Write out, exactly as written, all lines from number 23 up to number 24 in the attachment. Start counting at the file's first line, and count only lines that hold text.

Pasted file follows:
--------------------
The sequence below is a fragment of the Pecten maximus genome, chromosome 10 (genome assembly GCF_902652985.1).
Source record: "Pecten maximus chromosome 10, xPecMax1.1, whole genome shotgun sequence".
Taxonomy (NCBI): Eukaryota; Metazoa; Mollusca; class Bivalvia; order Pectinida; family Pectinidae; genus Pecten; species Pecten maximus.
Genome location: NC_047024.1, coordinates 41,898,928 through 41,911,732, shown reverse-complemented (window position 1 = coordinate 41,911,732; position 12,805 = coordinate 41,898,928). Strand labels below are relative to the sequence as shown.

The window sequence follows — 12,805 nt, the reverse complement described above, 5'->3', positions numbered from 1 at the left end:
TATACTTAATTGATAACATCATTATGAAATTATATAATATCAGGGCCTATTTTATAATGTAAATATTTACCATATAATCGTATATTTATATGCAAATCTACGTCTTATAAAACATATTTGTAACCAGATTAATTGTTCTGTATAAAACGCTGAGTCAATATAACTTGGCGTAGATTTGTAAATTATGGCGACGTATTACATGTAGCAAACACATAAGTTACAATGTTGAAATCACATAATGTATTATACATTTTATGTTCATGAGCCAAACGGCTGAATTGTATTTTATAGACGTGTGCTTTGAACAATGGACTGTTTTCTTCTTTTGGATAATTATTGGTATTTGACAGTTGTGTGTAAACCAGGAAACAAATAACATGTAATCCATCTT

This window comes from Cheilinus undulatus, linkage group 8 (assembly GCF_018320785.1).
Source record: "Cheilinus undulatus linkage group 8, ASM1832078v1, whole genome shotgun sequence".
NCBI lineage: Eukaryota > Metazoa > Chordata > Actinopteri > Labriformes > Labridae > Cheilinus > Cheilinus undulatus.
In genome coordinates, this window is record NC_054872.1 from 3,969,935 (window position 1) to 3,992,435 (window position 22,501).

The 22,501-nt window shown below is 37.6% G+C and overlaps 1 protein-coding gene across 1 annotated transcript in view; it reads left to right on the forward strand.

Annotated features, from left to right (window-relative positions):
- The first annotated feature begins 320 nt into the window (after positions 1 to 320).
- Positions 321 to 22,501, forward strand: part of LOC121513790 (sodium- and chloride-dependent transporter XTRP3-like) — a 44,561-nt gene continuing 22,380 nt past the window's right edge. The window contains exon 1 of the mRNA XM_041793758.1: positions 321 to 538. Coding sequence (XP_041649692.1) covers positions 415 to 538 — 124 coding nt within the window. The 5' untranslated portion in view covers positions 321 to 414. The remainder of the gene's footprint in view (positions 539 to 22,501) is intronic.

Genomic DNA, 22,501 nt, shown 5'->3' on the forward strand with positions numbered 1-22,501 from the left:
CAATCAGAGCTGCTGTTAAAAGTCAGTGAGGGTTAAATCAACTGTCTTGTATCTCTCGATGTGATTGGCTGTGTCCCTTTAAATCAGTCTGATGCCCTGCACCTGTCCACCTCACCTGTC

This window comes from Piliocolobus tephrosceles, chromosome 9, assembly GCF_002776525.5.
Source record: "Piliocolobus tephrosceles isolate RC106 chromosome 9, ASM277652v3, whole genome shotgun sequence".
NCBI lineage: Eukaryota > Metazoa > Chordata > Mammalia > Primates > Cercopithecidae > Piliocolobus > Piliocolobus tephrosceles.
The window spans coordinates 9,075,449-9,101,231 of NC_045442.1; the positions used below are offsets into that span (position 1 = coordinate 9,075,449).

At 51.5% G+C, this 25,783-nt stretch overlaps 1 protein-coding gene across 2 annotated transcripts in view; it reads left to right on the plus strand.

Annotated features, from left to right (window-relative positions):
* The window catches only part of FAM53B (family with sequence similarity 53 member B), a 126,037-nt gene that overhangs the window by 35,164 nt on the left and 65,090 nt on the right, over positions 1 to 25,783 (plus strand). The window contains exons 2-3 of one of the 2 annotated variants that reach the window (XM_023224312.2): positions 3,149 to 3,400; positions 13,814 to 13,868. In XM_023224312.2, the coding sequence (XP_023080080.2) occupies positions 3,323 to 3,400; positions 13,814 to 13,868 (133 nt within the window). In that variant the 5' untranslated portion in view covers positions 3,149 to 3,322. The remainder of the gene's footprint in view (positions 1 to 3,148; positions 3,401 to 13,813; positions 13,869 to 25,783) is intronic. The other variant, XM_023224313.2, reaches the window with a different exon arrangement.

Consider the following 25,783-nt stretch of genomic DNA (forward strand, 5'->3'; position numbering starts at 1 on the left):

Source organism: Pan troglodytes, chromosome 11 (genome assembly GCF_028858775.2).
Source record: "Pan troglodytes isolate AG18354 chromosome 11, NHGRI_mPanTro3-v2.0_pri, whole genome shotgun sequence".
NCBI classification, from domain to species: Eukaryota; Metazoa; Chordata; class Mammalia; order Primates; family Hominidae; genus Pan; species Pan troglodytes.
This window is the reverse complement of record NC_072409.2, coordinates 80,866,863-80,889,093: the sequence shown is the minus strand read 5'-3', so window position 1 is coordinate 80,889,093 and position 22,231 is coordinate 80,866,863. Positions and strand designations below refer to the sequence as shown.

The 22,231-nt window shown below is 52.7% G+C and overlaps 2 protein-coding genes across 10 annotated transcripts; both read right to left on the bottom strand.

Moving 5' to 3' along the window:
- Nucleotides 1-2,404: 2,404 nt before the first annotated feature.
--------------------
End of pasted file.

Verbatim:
* The window catches only part of FAM53B (family with sequence similarity 53 member B), a 126,037-nt gene that overhangs the window by 35,164 nt on the left and 65,090 nt on the right, over positions 1 to 25,783 (plus strand). The window contains exons 2-3 of one of the 2 annotated variants that reach the window (XM_023224312.2): positions 3,149 to 3,400; positions 13,814 to 13,868. In XM_023224312.2, the coding sequence (XP_023080080.2) occupies positions 3,323 to 3,400; positions 13,814 to 13,868 (133 nt within the window). In that variant the 5' untranslated portion in view covers positions 3,149 to 3,322. The remainder of the gene's footprint in view (positions 1 to 3,148; positions 3,401 to 13,813; positions 13,869 to 25,783) is intronic. The other variant, XM_023224313.2, reaches the window with a different exon arrangement.

Consider the following 25,783-nt stretch of genomic DNA (forward strand, 5'->3'; position numbering starts at 1 on the left):